Toronto Art En Vogue
Clothes are considered necessity and fashion is a driving force in culture and economy, but for all its influence, is fashion art? And where does it fit into Toronto’s artistic diversity?
If you were to look at the website for the Ontario Arts Council, you will notice that it does not include fashion as a part of the province’s cultural and artistic industries. The fashion industry has, over the years, been clamouring to have the council to recognize fashion as an artistic endeavour.
Members of the fashion industry are in constant rebuttal of this notion, though. To many in the fashion industry fashion is, undoubtedly, an art.
“Of course it’s an art,” says Toronto stylist and George Brown graduate, Claudia Flipfull. “Art funnels into what I’m doing now as a stylist.” She states that styling requires artistic discipline and theory: line, texture, colour, form, value and shape. “It all corresponds. We just use fabric instead of paint.”
“Without art,” she continues, “and without creative individuals, there would be no fashion. We’d all be walking around wearing potato sacks if fashion wasn’t a creative outlet.”
Fine art and fashion have always fed into one another. Dolce & Gabbana’s much buzzed about Fall 2013 Collection, for example, made waves and garnered acclaim for its heavy inspiration from Byzantine Italy and Catholic iconography. Blogs like Bianca Luini’s tumblr, Where I See Fashion (whereiseefashion.tumblr.com) find definitive similarities between runway’s latest collections and other visual mediums in the art world.
Fashion can, to many, seem like a business endeavour focussed on making sales that appeal to the masses, and not necessarily to tell a story or create something new. Flipfull can acknowledge that “fashion, is a business, sure, but there’s so much creativity involved that it can’t just be seen as that.”
However, it is not simply just that fashion is a business that deters people from considering fashion as an art. Because the medium does not solely appeal to an aesthete, because fashion has a function and purpose and, to some extent, necessity, it cannot completely consider an art form. The necessity itself means that some clothing and, in a similar vein, some fashion is done without drive or vision.
Flipfull recalls something her former George Brown professor, Ingrid Wagemans, once told her class: that fashion is an art and a science; you need both together. It is about merging the ideals of form and function together to create something independent, expressive and individual.
There is something wholly unique and integral about the number of artistic and cultural assets that Toronto has to offer. With recognized institutions all over the city in art, film, dance and theatre, Toronto’s artistic landscape is thriving. Regardless of whether or not fashion is officially an artistic industry, how does it all fit into the large and varied scene set by Toronto?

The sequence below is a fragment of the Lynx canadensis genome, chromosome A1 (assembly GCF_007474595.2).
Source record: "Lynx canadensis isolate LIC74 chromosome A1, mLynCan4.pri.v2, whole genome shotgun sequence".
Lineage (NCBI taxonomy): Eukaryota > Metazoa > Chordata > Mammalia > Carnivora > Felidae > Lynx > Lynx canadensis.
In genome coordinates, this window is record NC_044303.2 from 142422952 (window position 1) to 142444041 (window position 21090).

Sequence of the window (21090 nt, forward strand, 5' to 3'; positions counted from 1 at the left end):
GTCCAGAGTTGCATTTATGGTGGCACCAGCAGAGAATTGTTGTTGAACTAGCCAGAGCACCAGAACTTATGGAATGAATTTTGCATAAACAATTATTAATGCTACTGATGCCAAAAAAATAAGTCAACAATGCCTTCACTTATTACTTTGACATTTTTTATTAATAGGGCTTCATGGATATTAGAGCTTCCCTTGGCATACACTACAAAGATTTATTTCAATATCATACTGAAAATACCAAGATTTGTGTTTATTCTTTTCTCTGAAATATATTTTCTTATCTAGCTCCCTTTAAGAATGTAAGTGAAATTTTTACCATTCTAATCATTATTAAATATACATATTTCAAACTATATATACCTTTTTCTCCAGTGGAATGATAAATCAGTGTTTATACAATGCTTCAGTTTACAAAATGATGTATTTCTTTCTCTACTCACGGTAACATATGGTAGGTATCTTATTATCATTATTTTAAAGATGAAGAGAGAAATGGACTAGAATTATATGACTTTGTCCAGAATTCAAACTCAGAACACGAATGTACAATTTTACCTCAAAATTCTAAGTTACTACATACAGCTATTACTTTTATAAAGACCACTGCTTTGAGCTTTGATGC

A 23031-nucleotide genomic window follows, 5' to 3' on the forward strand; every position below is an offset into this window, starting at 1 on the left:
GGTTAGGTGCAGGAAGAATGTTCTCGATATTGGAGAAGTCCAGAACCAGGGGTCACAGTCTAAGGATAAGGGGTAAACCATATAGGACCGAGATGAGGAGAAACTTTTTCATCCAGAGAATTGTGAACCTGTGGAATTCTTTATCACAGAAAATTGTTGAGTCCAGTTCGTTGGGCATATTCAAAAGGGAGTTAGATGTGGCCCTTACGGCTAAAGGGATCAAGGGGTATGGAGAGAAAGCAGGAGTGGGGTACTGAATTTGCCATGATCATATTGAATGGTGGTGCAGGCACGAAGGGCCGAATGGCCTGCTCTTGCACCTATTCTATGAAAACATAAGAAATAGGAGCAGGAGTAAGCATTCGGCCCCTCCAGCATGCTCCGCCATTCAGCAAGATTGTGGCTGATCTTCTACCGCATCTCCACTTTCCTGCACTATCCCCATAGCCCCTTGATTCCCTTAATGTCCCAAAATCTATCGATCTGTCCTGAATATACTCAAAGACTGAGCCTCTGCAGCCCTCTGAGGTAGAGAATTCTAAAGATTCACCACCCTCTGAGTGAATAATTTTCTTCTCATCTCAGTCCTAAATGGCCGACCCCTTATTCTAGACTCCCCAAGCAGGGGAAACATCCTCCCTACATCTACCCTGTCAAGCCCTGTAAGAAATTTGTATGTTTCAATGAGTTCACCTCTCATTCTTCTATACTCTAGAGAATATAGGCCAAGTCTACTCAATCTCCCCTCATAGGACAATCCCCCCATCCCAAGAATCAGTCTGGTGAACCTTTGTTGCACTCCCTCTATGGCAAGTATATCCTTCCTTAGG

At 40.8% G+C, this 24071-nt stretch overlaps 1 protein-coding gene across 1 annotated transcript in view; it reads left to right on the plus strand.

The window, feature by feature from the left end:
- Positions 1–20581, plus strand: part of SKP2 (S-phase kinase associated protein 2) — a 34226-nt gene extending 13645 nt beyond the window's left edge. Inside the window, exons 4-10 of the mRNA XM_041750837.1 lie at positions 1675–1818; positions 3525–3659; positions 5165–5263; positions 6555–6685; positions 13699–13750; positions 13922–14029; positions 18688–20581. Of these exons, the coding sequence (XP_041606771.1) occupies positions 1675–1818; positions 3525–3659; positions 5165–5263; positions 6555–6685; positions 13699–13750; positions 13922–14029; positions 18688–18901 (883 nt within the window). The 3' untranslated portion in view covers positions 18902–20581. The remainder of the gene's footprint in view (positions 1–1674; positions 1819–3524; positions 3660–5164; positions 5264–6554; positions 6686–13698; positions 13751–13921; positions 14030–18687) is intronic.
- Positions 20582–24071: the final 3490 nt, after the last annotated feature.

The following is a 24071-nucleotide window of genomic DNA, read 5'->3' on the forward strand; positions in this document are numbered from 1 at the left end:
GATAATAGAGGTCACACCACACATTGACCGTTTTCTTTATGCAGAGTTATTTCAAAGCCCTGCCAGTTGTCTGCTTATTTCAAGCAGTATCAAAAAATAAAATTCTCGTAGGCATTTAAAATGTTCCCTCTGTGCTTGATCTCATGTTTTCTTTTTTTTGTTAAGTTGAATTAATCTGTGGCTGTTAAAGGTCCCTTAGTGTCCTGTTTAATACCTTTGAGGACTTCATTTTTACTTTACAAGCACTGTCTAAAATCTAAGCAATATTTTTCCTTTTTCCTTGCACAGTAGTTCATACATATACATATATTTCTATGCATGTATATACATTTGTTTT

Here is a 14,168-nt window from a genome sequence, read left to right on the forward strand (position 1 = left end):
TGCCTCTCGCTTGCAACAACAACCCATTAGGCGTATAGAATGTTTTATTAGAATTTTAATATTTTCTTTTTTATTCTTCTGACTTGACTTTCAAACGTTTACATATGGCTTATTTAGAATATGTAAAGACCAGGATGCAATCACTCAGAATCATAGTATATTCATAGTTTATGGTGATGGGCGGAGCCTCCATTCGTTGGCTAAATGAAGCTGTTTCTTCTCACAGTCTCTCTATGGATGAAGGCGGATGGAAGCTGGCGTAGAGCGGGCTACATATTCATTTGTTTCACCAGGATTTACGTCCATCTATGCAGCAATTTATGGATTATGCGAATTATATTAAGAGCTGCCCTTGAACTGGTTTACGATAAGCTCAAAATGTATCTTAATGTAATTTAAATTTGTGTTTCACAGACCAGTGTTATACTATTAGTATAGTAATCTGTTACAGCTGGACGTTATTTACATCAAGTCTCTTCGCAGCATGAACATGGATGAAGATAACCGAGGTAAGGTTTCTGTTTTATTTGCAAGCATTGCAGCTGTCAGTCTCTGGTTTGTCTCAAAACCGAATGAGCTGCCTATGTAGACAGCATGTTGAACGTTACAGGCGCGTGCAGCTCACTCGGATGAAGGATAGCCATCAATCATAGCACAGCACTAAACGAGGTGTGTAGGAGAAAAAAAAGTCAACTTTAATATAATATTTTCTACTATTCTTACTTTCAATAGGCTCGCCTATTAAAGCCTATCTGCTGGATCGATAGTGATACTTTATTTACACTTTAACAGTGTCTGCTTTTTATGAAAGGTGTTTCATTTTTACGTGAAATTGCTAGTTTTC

Flipfull has some hesitation to say that the arts and fashion have been fully integrated into the city. She notes that while she can draw inspiration from anywhere, whether it be live music or gallery openings, the two scenes are entirely separate.
“In both fields, there are some really great people. I think there are a lot of talented artists that have a lot of really great ideas and strong collaborations,” says Flipfull, “[however] a lot of really great creatives are being pushed out because of money and status. We’re not doing anything new or innovative here [...] and we’re a small part of the fashion world, and we’re afraid of looking stupid.”
Events, like Toronto Fashion Week, that gave emerging creators and designers a platform and exposure, have been floundering. When news about Toronto Fashion Week being cut surfaced, Catherine Bennett, senior vice-president and managing director of IMG Fashion Events & Properties said that they “really felt that our Canadian fashion footprint was not generating the local commercial funding that we really required [...]” in an interview with The Canadian Press.
While it can seem disappointing that the Canada’s largest event concerning the international fashion scene has had to struggle to make a name for itself, it allows for something new to grow. Without the pressure of such a large scale event, Toronto can pare off and reinvent fashion to suit its own needs and give itself room to define what fashion is to us.
While there is a sense of style that embeds itself into the city (Flipfull notes an undercurrent of hip hop influence because of artists like Drake), Torontonians do not necessarily put the art into it. She goes on to say that “[fashion people] know how to put clothes together, but they don’t know how to put the story, the meaning or the message behind it.”
She encourages emerging creators to “take inspiration from everywhere and merge it into what you’re doing. [...] Know how to combine art and fashion and be original!”
Small multi-disciplinary art venues such as Bloor West’s Super Wonder Gallery, Roncesvalles’ Black Cat Artspace and Ossington’s Artscape Youngspace have been host to a number of fashion shows that showcase fresh Torontonian talent. Spaces like these highlight the convergence of art and fashion and how local, grassroots creation and innovation are part of what Toronto has to offer as an artistic tour de force.
As a culture, Toronto is inching closer toward the recognition of fashion as an artistic discipline, and building from the ground up acts as solid foundation toward this goal. Tough shifts in the industry pose as challenge, creative individuals have moved in strides in order to prove that innovation and ingenuity can garner recognition and a voice in a larger artistic platform.